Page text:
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In re R.J.

Court of Appeals of Iowa

March 7, 2018

IN THE INTEREST OF R.J., Minor Child, R.J., Father, Appellant.

         Appeal from the Iowa District Court for Scott County, Christine Dalton Ploof, District Associate Judge.

         A father appeals the termination of his parental rights to his child.

          Martha L. Cox, Bettendorf, for appellant father.

          Thomas J. Miller, Attorney General, and Meredith L. Lamberti, Assistant Attorney General, for appellee State.

          Rebecca C. Sharpe of Aitken, Aitken & Sharpe, P.C., Bettendorf, guardian ad litem for minor child.

          Considered by Doyle, P.J., and Tabor and McDonald, JJ.

          DOYLE, Presiding Judge.

         A father appeals the termination of his parental rights to his child. He challenges the sufficiency of the evidence proving the statutory grounds for termination. He also seeks to avoid termination of his parental rights under one of the statutory exceptions provided in Iowa Code section 232.116(3) (2017). We review his claims de novo. See In re A.M., 843 N.W.2d 100, 110 (Iowa 2014).

         The child was born in 2014. The juvenile court adjudicated the child to be in need of assistance (CINA) in 2016 after testing positive for exposure to marijuana metabolites. The juvenile court succinctly summarized the facts leading to the CINA adjudication in its August 2017 permanency order:

The basis for adjudication and removal was that the child tested positive for THC. The father was the likely source of the drug exposure because he regularly smoked marijuana and there were reports he smoked in the car while the child was present. The parents have a history of domestic violence when the child is present. Although the child has not been hurt in an incident, she is far too young to avoid a conflict between her parents. This child has been physically abused and neglected by her parents over a year ago when she was burnt by hot water while being bathed. It is interesting to note the father was convicted of child endangerment for slapping a different toddler twice in the face leaving red raised handprints.

         Due to incarceration, the father has not had contact with the child since April 2017.

         The State filed a petition to terminate the father's parental rights in August 2017. Following a November 2017 termination hearing, the juvenile court terminated the father's parental rights pursuant to Iowa Code section 232.116(1)(d), (h), and (i).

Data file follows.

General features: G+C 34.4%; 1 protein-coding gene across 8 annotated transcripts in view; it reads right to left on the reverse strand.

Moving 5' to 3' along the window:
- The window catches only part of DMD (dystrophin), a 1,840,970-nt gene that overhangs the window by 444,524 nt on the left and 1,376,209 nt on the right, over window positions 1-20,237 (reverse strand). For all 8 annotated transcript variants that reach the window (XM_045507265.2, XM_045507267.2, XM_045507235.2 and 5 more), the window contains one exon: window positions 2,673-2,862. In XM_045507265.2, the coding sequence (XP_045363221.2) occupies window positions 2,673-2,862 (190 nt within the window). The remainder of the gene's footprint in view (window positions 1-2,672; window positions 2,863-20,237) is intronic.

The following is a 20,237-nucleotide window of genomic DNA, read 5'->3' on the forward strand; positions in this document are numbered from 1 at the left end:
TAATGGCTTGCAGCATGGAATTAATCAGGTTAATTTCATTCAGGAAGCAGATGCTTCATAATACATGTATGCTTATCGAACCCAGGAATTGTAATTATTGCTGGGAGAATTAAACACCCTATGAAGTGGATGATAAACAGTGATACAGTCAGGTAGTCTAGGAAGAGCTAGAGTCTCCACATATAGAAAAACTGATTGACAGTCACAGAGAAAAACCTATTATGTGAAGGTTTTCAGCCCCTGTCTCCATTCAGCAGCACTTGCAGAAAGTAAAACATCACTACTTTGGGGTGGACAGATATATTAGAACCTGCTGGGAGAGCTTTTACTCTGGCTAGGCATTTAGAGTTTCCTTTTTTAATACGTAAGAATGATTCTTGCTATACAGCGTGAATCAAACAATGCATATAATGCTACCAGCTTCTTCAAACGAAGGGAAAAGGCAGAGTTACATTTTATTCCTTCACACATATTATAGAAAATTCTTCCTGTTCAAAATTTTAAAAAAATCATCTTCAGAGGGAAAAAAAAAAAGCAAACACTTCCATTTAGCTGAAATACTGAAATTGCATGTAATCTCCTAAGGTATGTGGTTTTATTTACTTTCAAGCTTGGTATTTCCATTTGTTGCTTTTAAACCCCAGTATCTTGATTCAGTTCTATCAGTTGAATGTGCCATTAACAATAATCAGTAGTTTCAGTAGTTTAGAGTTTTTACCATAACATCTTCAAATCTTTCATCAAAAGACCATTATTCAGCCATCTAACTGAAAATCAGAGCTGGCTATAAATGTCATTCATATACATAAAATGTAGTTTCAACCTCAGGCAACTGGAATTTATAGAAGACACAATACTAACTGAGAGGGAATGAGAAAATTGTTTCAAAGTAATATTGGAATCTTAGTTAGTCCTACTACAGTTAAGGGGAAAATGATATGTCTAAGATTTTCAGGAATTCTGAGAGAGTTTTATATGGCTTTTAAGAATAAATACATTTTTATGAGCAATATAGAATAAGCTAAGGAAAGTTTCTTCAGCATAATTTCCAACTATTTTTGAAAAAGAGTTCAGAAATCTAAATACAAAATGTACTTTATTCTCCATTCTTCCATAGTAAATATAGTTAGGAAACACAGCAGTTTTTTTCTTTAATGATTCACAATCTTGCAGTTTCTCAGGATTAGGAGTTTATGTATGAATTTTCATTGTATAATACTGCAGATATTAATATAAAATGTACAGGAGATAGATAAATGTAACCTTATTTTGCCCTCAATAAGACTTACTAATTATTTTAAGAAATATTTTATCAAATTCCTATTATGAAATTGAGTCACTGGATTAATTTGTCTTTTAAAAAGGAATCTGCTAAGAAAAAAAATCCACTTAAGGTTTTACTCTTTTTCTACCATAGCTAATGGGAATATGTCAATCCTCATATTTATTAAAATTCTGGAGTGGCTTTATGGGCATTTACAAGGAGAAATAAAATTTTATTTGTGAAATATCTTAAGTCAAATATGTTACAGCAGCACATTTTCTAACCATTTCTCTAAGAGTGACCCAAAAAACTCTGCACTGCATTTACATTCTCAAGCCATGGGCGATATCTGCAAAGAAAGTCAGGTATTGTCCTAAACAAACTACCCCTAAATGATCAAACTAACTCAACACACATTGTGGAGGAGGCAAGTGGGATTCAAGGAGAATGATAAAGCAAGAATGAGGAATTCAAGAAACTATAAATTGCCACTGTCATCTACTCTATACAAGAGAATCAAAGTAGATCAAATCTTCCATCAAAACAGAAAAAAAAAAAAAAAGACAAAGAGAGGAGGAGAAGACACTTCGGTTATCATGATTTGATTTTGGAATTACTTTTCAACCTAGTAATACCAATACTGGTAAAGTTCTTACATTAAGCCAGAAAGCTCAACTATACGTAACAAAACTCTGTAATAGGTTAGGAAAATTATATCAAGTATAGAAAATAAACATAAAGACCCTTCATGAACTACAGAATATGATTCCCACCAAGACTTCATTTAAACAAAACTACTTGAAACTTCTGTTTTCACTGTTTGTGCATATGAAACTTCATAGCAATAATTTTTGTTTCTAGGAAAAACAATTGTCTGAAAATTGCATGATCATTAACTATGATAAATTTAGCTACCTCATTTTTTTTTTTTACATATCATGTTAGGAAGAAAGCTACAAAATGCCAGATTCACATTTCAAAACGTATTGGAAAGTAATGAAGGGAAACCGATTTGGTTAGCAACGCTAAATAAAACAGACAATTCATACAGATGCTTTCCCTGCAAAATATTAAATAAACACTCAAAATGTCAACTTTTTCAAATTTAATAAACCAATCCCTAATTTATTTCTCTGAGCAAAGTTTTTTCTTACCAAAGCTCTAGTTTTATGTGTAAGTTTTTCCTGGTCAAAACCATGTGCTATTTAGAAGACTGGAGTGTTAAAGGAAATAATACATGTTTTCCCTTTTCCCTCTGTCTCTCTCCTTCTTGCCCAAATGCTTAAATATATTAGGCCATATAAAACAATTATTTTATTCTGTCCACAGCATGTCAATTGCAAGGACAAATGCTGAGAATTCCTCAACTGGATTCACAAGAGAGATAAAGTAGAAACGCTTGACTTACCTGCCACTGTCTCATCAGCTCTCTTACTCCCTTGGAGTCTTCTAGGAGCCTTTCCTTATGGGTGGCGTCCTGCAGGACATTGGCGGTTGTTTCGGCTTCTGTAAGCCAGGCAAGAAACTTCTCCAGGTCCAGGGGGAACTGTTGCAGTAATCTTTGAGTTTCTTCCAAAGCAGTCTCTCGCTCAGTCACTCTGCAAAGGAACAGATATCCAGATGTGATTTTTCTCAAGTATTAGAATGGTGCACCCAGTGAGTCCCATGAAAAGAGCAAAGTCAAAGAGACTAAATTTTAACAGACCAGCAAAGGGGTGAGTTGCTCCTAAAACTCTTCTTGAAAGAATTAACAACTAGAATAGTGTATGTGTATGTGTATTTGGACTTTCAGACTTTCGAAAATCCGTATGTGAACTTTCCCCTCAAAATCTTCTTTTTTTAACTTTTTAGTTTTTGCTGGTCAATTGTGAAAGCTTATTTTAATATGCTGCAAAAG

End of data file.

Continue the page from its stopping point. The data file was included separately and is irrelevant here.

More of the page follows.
Before the court may terminate parental rights, it must find clear and convincing evidence supporting one of the grounds for termination listed under section 232.116(1). See In re D.W., 791 N.W.2d 703, 706 (Iowa 2010). We need only find grounds to terminate parental rights under one of the sections cited by the juvenile court to affirm. See In re S.R., 600 N.W.2d 63, 64 (Iowa Ct. App. 1999). The father argues the State failed to establish the grounds for terminating his parental rights under section 232.116(1)(d) because there is insufficient evidence that he was offered or received services to correct the circumstances that led to the CINA adjudication. See Iowa Code § 232.116(1)(d)(2). However, he does not challenge the sufficiency of the evidence establishing any of the statutory grounds for terminating his parental rights under subsections (h) or (i), instead arguing that a statutory exception should be applied to avoid terminating his parental rights. The father has thereby waived any challenge to termination of his parental rights under section 232.116(1)(h) and (i). See Iowa R. App. P. 6.903(2)(g)(3); L.N.S. v. S.W.S., 854 N.W.2d 699, 702-03 (Iowa Ct. App. 2013). Even assuming the father did not waive the issue, there is ample evidence in the record to support termination of the father's parental rights under section 232.116(1)(h). We affirm the termination of his parental rights on this basis.

         We turn then to the father's second argument, which concerns the statutory exceptions to termination provided in section 232.116(1)(3). Section 232.116(3)(a) states that the court "need not terminate the relationship between the parent and child if the court finds . . . [a] relative has legal custody of the child." This provision is permissive, not mandatory. See In re C.L.H., 500 N.W.2d 449, 454 (Iowa Ct. App. 1993), overruled on other grounds by P.L., 778 N.W.2d 33, 39-40 (Iowa 2010). The decision to apply one of the statutory exceptions ...


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